#1
whats the most effective way to see good results? just playing the scale doesnt seem to be the way to practice
#3
Pick two notes from your scale, let's say A and A#. Stick to those two notes and find as many different ways to play them as possible. For example:

Quickly play A#, then pull off to A and bend to A# again.
Trill the notes.
Bend between them.
Prebend the string and release it from A# to A.
Just play A and explore many different ways to vibrate it.
Slide from A to A#.
Slide from A to A# and pull off to A.
Play A, tap A an octave higher and bend it to A#.


Et cetera. It's a matter of exploration. Find as many different ways to play the same note; stick to the one (or two) notes and play it as many ways as you possibly can. Explore and have fun, see just how many different sounds you can make from just the same one or two notes.
#4
Well try playing the scale first backwards and forwards

then start switching direction on random notes,

then start skipping random notes while going forward and back wards on the scale,

then start bending and holding random notes for different lengths of times.

Be certain to use a metronome.

It may sound like disarray at first but it works.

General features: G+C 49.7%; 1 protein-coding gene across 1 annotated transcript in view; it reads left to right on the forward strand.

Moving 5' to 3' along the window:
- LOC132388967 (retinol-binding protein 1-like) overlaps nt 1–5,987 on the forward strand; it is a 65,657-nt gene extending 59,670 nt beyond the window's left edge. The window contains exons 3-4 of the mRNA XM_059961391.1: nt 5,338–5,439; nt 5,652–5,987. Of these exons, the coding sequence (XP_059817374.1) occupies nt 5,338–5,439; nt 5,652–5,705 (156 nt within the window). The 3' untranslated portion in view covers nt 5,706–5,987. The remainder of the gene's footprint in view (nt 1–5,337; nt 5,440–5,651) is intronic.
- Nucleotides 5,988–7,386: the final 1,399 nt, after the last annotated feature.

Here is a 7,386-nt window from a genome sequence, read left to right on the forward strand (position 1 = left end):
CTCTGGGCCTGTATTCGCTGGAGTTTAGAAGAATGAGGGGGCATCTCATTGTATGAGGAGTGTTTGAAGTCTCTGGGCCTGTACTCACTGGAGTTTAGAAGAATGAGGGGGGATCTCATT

#6
Quote by Axim Bassist
Well try playing the scale first backwards and forwards

then start switching direction on random notes,

then start skipping random notes while going forward and back wards on the scale,

then start bending and holding random notes for different lengths of times.

Be certain to use a metronome.

It may sound like disarray at first but it works.

That's exactly what you shouldn't do.

TS, start thinking....start thinking about what it is you actualyl want your instrument to say as opposed to simply moving your fingers and hoping for the best.
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#7
Quote by steven seagull
TS, start thinking

I'd take that even a step further, start talking. Then take the rhythm of your speech and play it.
#8
Quote by mangoman13
whats the most effective way to see good results? just playing the scale doesnt seem to be the way to practice


1) learn what a phrase is

2) be able to aurally recognize phrases in existing music

3) practice writing and playing musical phrases on your guitar

4) practice improvising phrases on your guitar
shred is gaudy music
#9